2) Liberal Democratic Party (LDP): The LDP was founded on November 15, 2003, operates under the leadership of Mahammadjon Ahmedjanov, and boasts 135,000 members.
3) Self-Sacrifice National Democratic Party (FDP): The FDP was founded on December 28, 1998, operates under the leadership of Akhtam Tursunov, and boasts 61,000 members.
4) Milli Tiklanish (“National Renaissance”): National Renaissance was founded on June 9, 1995, operates under the leadership of Hurshid Dostmuhammad, and boasts 50,000 members.
Banned parties of “post”-communist Uzbekistan:
1) Birlik (“Unity”) Popular Movement
2) Erk Democratic Party
3) Hezb-ut Tahrir: This reputed terrorist organization is committed to establishing a caliphate in the Islamic countries.
4) Islamic Movement of Turkestan (IMT): This terrorist organization, commonly known as Jamaot and formerly known as Islamic Movement of Uzbekistan (IMU), is allied to the Islamic Renaissance Party of Tajikistan under the umbrella of the Islamic Movement of Central Asia (IMCA). The IMCA, in turn, is a guerrilla organization consisting of Tajik, Uzbek, Chechen, and Uyghur militants—the last based in the Chinese province of Xinjiang—who are committed to establishing a pan-Central Asian Islamist theocracy. Public Safety and Emergency Preparedness Canada’s list of terrorist organizations links the IMT/IMU to al-Qaeda. According to the Uzbek security service, Tohir Toldashev, the organization’s leader, operates out of western Pakistan.
Russian military presence: After the 911 terrorist attack, the United States leased the Karshi-Khanabad Air Base in southern Uzbekistan, which borders Afghanistan, to serve as a base to overthrow Kabul’s Taliban regime, which was harboring Osama bin Laden. On July 29, 2005 Uzbekistan invoked a provision requiring the US Air Force to leave within 180 days. On November 21 the withdrawal of US troops from Uzbekistan was completed. — At the same time, following a 2005 military pact between Russia and Uzbekistan, Russian Defense Minister Sergei Ivanov denied that the Russian Air Force would assume control of Karshi-Khanabad. However, according to Nezavisimaya Gazeta and The Moscow News (August 8, 2005)—citing sources in the Russian Defense Ministry and Daniil Kislov, editor-in-chief of the Uzbek news agency Fergana—several hundred “plain-clothes Russian commandos” (Spetsnaz) were waiting at a nearby geological exploration base to assume control of Karshi-Khanabad. Neither the Russian nor Uzbek governments have issued any official statements related to the new management of the air base. — Karshi-Khanabad used to be the second-largest air base in the Soviet Union. During the Soviet invasion of Afghanistan, the air base hosted strategic Tu-22MZ planes and Tu-95 heavy bombers.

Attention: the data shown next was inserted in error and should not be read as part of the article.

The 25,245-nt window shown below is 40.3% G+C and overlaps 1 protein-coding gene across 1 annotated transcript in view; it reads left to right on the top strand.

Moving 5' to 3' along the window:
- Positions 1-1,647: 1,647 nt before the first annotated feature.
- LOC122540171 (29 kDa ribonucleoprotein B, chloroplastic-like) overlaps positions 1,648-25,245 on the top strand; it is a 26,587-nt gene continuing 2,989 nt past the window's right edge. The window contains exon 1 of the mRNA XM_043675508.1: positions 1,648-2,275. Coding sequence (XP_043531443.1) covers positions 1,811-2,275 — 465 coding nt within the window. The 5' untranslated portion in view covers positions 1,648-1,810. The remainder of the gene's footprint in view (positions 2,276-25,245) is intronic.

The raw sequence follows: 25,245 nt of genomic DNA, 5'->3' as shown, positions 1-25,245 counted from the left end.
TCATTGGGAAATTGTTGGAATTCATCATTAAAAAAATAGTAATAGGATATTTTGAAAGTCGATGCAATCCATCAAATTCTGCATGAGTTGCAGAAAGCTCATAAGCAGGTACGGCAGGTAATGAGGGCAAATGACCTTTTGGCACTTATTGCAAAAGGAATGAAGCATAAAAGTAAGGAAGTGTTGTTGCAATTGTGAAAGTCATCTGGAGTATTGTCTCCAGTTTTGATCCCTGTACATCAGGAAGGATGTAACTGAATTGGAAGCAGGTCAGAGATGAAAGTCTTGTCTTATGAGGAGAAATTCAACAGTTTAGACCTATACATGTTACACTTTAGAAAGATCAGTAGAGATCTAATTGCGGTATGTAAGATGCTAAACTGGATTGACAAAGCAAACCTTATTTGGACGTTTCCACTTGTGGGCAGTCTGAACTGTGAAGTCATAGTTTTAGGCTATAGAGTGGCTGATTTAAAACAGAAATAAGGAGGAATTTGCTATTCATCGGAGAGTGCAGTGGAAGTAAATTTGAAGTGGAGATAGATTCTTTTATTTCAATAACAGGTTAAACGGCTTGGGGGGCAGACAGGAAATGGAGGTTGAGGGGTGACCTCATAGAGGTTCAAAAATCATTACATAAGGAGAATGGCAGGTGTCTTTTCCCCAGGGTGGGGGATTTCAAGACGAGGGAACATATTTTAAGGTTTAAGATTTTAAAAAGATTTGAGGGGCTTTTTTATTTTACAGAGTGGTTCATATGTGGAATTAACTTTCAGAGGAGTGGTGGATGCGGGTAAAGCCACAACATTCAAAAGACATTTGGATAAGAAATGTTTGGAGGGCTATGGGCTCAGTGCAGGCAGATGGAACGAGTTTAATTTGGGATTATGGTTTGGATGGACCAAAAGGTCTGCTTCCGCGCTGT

2 responses to “>Red World: Republic of Uzbekistan: Soviet Communist Facelift in Central Asia

  1. mah29001 December 14, 2006 at 4:40 pm

    >No surprise with Communist parties of Central Asian Soviet blocs reverting to “non-Communist” titles while still retaining their Marxist ideology of totalitarianism.

  2. mah29001 December 14, 2006 at 5:18 pm

    >I also heard these “former” Soviet blocs of Central Asia are “fighting” the Islamist radicals in the region even though those Islamist radicals are quite well linked to the Muslim Brotherhood which aided Nasser to power.